AbstractThere are many structures in need of strengthening and upgrading and the need for this is due to a number of factors:
Structural deterioration over time
Traffic volume increases
Increases in allowable maximum vehicle weights
Poor construction quality
Errors in initial design
Steel plate bonding has historically been used to enhance load-carrying capacity but there are inherent problems with such systems (e.g. section weight, corrosion susceptibility). Consequently, the use of advanced composites for strengthening has become more widespread in recent years, as such materials have high strength and stiffness but without the disadvantages encountered with steel plates. However, FRP composites do not possess the desired ductile characteristics and, hence, there is hesitance in their use, due to concerns of potentially sudden collapse.
In this research the investigation is based on Fibre Reinforced Polymer (FRP) strengthened reinforced concrete beams and slabs, with particular attention to the ductility of strengthened elements and their failure modes. A total of twenty beams and nine slabs were tested. The beams were 2.6m long, with a cros-ssection of 100mm x 200mm, and the slabs were 3m long, with a cross-section of 500mm x 100mm. All sets of elements consisted of a control member and strengthened members with varying amounts of CFRP sheet or plate.
The main conclusions drawn are:
The inherent ductility of CFRP strengthened elements is not as low as has been previously thought. Some of the tested elements with lower amounts of strengthening displayed acceptably ductile failure modes; i.e. the elements demonstrated levels of deflection/deformation prior to ultimate loads to ensure sufficient forewarning of impending failure.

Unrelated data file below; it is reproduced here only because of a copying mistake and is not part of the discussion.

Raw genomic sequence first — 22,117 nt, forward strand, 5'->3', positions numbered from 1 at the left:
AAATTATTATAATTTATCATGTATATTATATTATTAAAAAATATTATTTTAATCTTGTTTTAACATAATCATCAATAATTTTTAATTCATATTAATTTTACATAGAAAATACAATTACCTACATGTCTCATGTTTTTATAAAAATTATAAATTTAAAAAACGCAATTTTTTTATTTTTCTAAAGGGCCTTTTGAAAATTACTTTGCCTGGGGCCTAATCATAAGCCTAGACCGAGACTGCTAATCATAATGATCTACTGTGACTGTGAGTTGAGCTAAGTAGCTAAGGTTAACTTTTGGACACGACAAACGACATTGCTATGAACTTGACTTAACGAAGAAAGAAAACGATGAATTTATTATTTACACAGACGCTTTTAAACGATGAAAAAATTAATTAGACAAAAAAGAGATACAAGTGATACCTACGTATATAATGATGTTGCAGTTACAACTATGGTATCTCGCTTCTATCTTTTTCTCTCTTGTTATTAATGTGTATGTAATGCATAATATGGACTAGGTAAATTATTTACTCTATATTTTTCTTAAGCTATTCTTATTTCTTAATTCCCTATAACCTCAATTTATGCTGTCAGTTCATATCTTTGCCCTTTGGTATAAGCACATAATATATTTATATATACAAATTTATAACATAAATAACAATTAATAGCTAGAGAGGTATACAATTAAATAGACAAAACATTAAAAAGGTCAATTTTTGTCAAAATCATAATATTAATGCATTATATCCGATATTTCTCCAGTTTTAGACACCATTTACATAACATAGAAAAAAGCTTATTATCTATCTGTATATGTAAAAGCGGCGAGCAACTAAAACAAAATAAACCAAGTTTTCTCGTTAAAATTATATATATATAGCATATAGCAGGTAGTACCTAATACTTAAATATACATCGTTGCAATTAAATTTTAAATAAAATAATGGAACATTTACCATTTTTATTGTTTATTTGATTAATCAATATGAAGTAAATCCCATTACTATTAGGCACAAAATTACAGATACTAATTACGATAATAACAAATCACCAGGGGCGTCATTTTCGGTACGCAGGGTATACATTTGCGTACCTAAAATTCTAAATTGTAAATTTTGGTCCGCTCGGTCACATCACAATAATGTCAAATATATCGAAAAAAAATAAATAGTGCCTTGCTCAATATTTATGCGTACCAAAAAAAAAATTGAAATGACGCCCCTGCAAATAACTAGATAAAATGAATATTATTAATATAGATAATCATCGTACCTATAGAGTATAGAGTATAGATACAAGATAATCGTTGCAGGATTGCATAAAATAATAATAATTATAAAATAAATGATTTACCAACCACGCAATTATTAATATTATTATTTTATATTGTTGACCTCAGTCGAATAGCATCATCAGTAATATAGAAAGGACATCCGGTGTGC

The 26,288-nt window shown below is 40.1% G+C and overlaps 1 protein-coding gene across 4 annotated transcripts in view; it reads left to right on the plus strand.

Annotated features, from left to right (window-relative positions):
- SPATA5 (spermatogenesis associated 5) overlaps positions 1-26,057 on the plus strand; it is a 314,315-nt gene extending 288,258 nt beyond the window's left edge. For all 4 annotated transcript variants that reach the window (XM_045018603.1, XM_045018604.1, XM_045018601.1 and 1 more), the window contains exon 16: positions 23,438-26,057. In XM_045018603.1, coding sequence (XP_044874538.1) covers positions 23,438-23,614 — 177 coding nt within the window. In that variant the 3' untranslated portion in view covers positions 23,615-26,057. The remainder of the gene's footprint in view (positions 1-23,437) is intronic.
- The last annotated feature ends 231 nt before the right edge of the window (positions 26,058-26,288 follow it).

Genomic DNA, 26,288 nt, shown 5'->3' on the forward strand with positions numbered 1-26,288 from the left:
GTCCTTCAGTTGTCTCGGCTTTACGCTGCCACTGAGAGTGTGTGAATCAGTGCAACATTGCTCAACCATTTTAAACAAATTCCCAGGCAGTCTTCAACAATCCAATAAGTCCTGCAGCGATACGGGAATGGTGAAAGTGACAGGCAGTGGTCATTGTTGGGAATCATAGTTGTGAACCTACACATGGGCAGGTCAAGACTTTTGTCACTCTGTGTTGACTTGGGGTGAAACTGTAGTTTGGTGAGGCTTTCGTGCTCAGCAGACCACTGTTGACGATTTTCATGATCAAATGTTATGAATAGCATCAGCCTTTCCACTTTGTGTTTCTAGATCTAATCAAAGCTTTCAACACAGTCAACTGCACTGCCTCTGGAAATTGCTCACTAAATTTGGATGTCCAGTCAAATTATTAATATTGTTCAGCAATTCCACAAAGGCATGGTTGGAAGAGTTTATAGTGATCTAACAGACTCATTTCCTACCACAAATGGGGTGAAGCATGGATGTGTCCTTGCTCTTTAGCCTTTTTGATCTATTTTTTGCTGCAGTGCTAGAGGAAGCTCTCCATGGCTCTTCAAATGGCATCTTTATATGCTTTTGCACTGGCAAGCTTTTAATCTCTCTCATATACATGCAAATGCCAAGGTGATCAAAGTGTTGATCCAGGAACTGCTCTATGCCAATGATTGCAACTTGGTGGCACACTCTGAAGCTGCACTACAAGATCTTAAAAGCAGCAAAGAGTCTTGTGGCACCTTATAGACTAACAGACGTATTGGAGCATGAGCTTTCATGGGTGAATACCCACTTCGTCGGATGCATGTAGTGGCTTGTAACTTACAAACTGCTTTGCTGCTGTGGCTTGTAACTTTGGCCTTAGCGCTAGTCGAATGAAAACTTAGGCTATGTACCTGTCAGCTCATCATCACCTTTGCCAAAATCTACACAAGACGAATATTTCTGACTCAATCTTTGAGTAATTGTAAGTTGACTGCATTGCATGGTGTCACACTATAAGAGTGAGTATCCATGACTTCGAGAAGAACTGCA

The crack patterns of strengthened elements vary considerably from unstrengthened ones, particularly with respect to beams. Cracks in strengthened members tend to be smaller and narrower, with an increased crack density. Additionally, cracks in strengthened elements tend to increase in number up to failure, unlike their un-strengthened counterparts.
FRP strengthening is not suitable for elements already heavily strengthened in flexure. Experiments have shown that there is insignificant improvement in performance, as the elements all fail due to crushing of the concrete in the compression zone, making any strengthening redundant.
A non-linear numerical model has been created and verified using the data acquired from the experimental programme. This will enable the prediction of element deflection up to ultimate load and, hence, allow the ductility to be quantified during the design stage.
A method of predicting the maximum deformation of fibre composites strengthened RC beam elements has been developed, enabling designers to effectively determine the deflection of such elements.
A revised method has been developed for determining average crack widths under load, which builds on existing theory to include the effect of the CFRP strengthening on the element behaviour.
|Date of Award||Jun 2010|
|Supervisor||David Tann (Supervisor)|
- Fibre Reinforced Polymers (FRP)
- Carbon composites
- Reinforced Concrete
- Failure Modes
- Over/Under Strengthening
- Practical considerations
- Non-linear modelling